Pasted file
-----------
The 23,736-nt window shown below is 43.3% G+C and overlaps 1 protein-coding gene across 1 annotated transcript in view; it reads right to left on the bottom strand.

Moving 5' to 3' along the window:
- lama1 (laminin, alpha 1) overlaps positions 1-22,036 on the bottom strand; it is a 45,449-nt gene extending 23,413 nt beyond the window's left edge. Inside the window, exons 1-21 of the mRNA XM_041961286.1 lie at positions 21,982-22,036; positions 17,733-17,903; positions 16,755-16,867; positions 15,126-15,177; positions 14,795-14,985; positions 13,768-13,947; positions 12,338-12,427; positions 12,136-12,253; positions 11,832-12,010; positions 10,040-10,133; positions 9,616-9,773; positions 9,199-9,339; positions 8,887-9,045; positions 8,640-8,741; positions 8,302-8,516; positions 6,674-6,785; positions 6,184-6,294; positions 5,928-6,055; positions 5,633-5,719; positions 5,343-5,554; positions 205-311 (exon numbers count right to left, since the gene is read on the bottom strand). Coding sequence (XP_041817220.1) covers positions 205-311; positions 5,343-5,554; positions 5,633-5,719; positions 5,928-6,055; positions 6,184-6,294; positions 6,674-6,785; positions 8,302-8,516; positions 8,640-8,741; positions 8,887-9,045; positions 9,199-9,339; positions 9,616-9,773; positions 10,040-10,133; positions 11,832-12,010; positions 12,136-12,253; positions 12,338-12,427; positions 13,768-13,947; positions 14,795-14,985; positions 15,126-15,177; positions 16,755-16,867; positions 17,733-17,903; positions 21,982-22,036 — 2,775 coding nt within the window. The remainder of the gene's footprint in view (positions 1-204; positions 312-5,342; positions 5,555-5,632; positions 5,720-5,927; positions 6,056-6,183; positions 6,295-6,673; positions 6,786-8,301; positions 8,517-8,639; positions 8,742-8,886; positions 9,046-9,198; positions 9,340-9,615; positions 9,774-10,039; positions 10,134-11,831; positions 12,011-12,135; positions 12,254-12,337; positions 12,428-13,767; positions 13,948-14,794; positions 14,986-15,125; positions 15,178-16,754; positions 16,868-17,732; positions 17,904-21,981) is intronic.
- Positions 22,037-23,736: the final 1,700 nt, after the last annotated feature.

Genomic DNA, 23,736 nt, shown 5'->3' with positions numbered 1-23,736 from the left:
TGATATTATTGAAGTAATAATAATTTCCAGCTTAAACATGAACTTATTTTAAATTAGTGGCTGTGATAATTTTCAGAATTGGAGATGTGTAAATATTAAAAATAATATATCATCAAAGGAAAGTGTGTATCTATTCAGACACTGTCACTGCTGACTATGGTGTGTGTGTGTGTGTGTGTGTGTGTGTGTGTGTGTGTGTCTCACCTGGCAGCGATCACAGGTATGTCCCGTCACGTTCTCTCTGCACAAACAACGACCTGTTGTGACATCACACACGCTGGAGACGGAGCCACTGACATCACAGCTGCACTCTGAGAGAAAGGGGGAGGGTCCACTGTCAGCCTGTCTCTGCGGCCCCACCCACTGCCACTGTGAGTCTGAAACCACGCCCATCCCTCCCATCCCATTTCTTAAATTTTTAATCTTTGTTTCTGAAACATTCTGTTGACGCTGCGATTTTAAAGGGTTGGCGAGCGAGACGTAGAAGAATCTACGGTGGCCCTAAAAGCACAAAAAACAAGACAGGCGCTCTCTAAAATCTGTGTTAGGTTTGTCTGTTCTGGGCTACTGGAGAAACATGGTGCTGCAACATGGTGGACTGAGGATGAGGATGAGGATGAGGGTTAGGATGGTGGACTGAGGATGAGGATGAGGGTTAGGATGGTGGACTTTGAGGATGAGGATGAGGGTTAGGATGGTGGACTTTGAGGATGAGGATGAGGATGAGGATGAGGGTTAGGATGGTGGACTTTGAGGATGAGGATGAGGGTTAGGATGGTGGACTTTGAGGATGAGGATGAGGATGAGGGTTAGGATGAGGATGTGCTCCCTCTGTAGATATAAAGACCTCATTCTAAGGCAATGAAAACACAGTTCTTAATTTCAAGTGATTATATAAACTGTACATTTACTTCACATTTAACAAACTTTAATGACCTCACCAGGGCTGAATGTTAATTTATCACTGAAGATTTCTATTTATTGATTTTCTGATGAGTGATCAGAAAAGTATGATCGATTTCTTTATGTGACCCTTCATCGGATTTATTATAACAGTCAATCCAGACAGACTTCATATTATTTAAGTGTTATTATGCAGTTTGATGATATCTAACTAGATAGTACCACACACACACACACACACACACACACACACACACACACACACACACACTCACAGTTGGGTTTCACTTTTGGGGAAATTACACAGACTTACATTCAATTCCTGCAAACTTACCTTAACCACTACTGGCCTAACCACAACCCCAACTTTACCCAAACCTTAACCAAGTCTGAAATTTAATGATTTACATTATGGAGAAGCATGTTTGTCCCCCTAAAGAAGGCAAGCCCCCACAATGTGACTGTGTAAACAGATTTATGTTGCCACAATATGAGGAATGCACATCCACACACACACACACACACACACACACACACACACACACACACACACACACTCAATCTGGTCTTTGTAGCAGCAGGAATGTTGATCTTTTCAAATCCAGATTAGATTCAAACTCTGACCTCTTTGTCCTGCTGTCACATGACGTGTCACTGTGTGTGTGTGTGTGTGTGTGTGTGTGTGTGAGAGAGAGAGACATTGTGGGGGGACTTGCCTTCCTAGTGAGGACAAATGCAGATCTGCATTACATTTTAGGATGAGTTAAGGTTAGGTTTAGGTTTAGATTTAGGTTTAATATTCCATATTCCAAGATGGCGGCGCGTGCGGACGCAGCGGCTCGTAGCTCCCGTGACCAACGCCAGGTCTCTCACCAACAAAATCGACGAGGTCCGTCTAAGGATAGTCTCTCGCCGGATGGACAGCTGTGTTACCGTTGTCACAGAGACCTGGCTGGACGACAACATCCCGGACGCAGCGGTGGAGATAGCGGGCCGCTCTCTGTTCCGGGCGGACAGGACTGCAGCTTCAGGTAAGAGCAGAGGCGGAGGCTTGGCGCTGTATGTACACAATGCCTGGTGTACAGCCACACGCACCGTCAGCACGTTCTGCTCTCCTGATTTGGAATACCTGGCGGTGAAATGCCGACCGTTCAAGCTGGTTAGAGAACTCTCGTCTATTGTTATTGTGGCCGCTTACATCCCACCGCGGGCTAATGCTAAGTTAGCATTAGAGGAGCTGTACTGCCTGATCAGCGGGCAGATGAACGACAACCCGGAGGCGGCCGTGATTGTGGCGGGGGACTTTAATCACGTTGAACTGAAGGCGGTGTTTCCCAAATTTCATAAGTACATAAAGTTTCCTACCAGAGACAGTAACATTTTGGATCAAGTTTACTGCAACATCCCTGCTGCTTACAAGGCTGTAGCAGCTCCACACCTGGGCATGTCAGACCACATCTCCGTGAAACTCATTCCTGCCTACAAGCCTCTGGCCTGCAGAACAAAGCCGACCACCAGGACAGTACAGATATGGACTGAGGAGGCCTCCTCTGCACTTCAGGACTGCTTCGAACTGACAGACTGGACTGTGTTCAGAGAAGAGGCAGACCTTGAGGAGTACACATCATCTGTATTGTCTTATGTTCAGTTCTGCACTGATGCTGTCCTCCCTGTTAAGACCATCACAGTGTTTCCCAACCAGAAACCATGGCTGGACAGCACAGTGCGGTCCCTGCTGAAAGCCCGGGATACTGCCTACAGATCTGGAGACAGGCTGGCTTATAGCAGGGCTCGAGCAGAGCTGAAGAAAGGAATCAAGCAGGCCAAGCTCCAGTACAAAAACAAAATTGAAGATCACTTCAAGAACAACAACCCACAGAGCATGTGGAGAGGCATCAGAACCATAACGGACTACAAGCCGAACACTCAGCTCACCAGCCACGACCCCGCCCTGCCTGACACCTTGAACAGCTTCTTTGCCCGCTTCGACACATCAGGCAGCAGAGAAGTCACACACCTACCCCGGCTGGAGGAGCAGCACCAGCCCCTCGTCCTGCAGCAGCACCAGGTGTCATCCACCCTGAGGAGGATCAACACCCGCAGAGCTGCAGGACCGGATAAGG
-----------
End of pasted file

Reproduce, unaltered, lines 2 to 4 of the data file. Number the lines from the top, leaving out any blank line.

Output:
Moving 5' to 3' along the window:
- lama1 (laminin, alpha 1) overlaps positions 1-22,036 on the bottom strand; it is a 45,449-nt gene extending 23,413 nt beyond the window's left edge. Inside the window, exons 1-21 of the mRNA XM_041961286.1 lie at positions 21,982-22,036; positions 17,733-17,903; positions 16,755-16,867; positions 15,126-15,177; positions 14,795-14,985; positions 13,768-13,947; positions 12,338-12,427; positions 12,136-12,253; positions 11,832-12,010; positions 10,040-10,133; positions 9,616-9,773; positions 9,199-9,339; positions 8,887-9,045; positions 8,640-8,741; positions 8,302-8,516; positions 6,674-6,785; positions 6,184-6,294; positions 5,928-6,055; positions 5,633-5,719; positions 5,343-5,554; positions 205-311 (exon numbers count right to left, since the gene is read on the bottom strand). Coding sequence (XP_041817220.1) covers positions 205-311; positions 5,343-5,554; positions 5,633-5,719; positions 5,928-6,055; positions 6,184-6,294; positions 6,674-6,785; positions 8,302-8,516; positions 8,640-8,741; positions 8,887-9,045; positions 9,199-9,339; positions 9,616-9,773; positions 10,040-10,133; positions 11,832-12,010; positions 12,136-12,253; positions 12,338-12,427; positions 13,768-13,947; positions 14,795-14,985; positions 15,126-15,177; positions 16,755-16,867; positions 17,733-17,903; positions 21,982-22,036 — 2,775 coding nt within the window. The remainder of the gene's footprint in view (positions 1-204; positions 312-5,342; positions 5,555-5,632; positions 5,720-5,927; positions 6,056-6,183; positions 6,295-6,673; positions 6,786-8,301; positions 8,517-8,639; positions 8,742-8,886; positions 9,046-9,198; positions 9,340-9,615; positions 9,774-10,039; positions 10,134-11,831; positions 12,011-12,135; positions 12,254-12,337; positions 12,428-13,767; positions 13,948-14,794; positions 14,986-15,125; positions 15,178-16,754; positions 16,868-17,732; positions 17,904-21,981) is intronic.
- Positions 22,037-23,736: the final 1,700 nt, after the last annotated feature.